Persian, Mughal, and Central Asian influences dominate the brocades that we see in the present day. This weaving style, now collectively known as the Banarasi weave, has been impacted by numerous foreign influences and improvised by multiple indigenous techniques. Banaras’ weaving industry absorbed the weaving skills and techniques from all over India and beyond, and reached its peak during the Mughal era under the patronage of Emperor Akbar. It was during the Mughal period in the 14th century that weavers from Banaras established their presence in the industry by creating unique and intricate silk brocades using silver and gold zari threads. The Banarasi weave started receiving more appreciation and developed proficiency during the 18th and 19th centuries.
Some European visitors to Banaras have also described the textiles industry prevalent in the city through their works. Ralph Fitch (1583-91) in his work had described Banaras as a thriving centre of the cotton textile industry and mentioned that Banaras manufactured turbans in great numbers for the Mughals.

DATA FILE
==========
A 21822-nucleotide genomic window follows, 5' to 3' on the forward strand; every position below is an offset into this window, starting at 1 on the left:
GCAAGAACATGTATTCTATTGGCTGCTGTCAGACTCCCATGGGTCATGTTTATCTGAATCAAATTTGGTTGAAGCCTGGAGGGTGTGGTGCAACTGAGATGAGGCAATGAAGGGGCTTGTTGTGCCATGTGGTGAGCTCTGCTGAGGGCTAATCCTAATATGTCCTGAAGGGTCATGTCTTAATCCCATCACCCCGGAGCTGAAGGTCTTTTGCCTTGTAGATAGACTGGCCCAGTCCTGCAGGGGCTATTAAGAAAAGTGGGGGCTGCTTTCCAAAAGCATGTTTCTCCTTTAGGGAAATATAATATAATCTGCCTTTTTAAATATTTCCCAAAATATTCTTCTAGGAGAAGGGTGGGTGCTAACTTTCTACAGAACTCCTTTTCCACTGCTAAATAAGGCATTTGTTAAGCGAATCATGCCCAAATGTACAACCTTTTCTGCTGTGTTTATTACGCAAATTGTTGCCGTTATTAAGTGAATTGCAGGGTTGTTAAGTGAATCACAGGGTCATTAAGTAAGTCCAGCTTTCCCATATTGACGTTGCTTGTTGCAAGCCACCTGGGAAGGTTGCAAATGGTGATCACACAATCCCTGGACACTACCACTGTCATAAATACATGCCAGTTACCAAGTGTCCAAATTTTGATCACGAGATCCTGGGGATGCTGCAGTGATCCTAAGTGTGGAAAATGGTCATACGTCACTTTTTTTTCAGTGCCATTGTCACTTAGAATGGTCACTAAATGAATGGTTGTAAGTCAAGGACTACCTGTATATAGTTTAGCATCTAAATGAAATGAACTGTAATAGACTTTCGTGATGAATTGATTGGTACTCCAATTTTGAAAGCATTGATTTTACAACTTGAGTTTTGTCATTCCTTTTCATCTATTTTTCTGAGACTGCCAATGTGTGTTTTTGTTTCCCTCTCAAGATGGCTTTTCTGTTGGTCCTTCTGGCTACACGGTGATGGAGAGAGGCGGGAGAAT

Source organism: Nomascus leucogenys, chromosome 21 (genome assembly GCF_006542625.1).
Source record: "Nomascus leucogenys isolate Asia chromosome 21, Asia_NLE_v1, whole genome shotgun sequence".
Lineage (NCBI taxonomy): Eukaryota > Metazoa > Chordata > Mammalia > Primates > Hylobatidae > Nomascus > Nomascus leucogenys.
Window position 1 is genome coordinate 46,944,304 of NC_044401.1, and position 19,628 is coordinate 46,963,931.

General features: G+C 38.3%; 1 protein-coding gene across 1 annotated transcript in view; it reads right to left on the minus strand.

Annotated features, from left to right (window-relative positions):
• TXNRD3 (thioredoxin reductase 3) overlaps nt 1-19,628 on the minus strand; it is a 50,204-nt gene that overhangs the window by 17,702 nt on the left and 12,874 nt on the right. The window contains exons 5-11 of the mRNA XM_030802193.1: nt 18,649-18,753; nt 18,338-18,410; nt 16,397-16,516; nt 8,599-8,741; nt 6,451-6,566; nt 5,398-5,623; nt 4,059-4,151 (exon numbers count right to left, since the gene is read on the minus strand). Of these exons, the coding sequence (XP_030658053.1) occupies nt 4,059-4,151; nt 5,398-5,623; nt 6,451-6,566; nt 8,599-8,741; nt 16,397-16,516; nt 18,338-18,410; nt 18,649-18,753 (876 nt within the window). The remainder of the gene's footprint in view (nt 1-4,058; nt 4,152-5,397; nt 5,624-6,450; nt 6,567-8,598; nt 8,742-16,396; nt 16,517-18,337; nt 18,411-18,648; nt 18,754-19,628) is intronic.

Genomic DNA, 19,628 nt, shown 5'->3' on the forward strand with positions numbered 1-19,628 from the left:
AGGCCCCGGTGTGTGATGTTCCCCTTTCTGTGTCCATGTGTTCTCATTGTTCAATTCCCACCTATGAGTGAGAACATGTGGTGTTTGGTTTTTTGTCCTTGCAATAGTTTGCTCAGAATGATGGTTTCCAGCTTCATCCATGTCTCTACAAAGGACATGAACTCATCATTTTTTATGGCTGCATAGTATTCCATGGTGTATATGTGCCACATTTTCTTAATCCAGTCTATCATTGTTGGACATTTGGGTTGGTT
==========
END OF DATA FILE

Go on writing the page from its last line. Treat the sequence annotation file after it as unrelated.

Tavernier, who visited Banaras in 1665 C.E., noticed a caravan sarai in Banaras, where the weavers directly sold to clusters without any middleman involved in the trade. He mentioned cotton and silk textiles, which bore the quality grading and making in the form of imperial seals, failing which the merchants were flogged. It is generally believed from Tavernier’s account that he saw Banarasi zari and brocades in the sarees. He also described the Bindumadhava temple of Banaras, where over the holy platform he noticed brocades and other silks. It is presumed that they were manufactured in Banaras. During Shahjahan’s reign, Banaras continued to be known for the production of cummerbunds, turbans, and garments like odhanis and dupattas for women.
The articulate documentation of the British records further bear witness to the ancient city being a significant weaving centre and reveal that its brocades were even exported to Europe.